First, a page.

Here, we evaluated the effect of SJZ on PC9 cells by a spectral-effect relationship approach. The IC50 of SJZ on PC9 cells was determined by analyzing ten batches of SJZ from different geographic regions. UPLC was performed to generate fingerprints of SJZ. Furthermore, UPLC and correlation analysis statistical method were used in combination to elucidate the relationship between pharmacological activity and chemical properties of 10 SJZ samples for characterizing their spectrum-effect relationships.

2. Materials and Methods

2.1. Chemicals, Reagents, and Materials

A total of 10 batches of SJZ comprising of Panax ginseng C.A.Mey. (R), Atractylodes macrocephala Koidz. (B), Poria cocos (Schw.) Wolf. (F), and Glycyrrhiza uralensis Fisch. (G) were included in the present study. Ten batches of R were purchased from China Medico Technology Co. Ltd. in Tianjin and designated as RS1–RS10. Ten batches of B, F, and G were obtained from various Chinese herbal medicine markets in several provinces of China, such as Heilongjiang, Jilin, Hunan, Shenyang, Guangxi, Beijing, and Sichuan. All the species were identified by Professor Xiao-he Xiao, a taxonomist at the China Military Institute of Chinese Medicine.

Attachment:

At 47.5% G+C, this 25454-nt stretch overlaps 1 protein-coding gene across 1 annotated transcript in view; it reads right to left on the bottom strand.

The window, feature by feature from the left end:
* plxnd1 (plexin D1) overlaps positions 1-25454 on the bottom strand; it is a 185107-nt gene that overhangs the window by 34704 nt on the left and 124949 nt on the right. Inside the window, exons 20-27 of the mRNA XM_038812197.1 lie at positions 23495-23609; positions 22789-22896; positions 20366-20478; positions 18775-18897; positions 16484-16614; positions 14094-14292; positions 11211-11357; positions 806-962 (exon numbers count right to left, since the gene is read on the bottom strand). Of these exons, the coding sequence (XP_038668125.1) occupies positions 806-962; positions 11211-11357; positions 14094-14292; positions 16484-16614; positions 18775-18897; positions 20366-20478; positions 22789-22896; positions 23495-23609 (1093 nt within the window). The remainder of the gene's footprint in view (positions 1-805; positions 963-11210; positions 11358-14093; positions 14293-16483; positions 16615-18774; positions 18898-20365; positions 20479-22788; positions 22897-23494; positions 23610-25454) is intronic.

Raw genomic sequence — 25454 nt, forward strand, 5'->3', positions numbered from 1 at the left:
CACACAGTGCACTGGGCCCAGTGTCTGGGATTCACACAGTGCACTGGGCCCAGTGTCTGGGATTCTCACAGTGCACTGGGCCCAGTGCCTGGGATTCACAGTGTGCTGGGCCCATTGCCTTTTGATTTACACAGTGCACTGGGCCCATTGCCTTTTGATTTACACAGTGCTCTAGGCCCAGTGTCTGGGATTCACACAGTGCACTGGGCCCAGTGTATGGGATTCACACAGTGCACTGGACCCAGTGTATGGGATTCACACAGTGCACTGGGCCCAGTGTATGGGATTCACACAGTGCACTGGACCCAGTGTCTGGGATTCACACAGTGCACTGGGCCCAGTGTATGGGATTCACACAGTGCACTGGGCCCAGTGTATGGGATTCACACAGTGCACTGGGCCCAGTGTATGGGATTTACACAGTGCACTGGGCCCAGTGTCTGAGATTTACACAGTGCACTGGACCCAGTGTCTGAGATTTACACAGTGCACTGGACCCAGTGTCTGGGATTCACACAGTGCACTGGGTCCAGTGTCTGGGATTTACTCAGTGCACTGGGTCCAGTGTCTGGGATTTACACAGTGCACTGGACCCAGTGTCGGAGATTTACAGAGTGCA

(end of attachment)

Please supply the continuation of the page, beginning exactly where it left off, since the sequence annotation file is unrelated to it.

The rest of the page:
Phosphoric acid of HPLC grade was purchased from Beijing Chemical Works (Beijing, China). Acetonitrile of HPLC grade was bought from Fisher Scientific Co. (Fair Lawn, NJ, USA). Ultrapure distilled water was obtained from a Millipore Milli-Q-Plus system (Millipore, Bedford, MA, USA) [18]. The ginsenoside Rg1, Re, Rb1, Rc, Ro, and Rd, liquiritin, ammonium glycyrrhetate, and atractylenolide III were acquired from Chengdu Chroma-Biotechnology Co. Ltd. (Chengdu, China).

CCK-8 kit was purchased from Dojindo Laboratories (Kumamoto, Japan). DMEM high-sugar medium, fetal bovine serum, penicillin, and streptomycin were obtained from Gibco (Carlsbad, CA, USA).

PC9 cell line was purchased from the Fenghui Biotechnologies Inc. (Hunan, China), and it was authenticated by Hunan TSINGKE Biological Technology Co. Ltd.

2.2. Instruments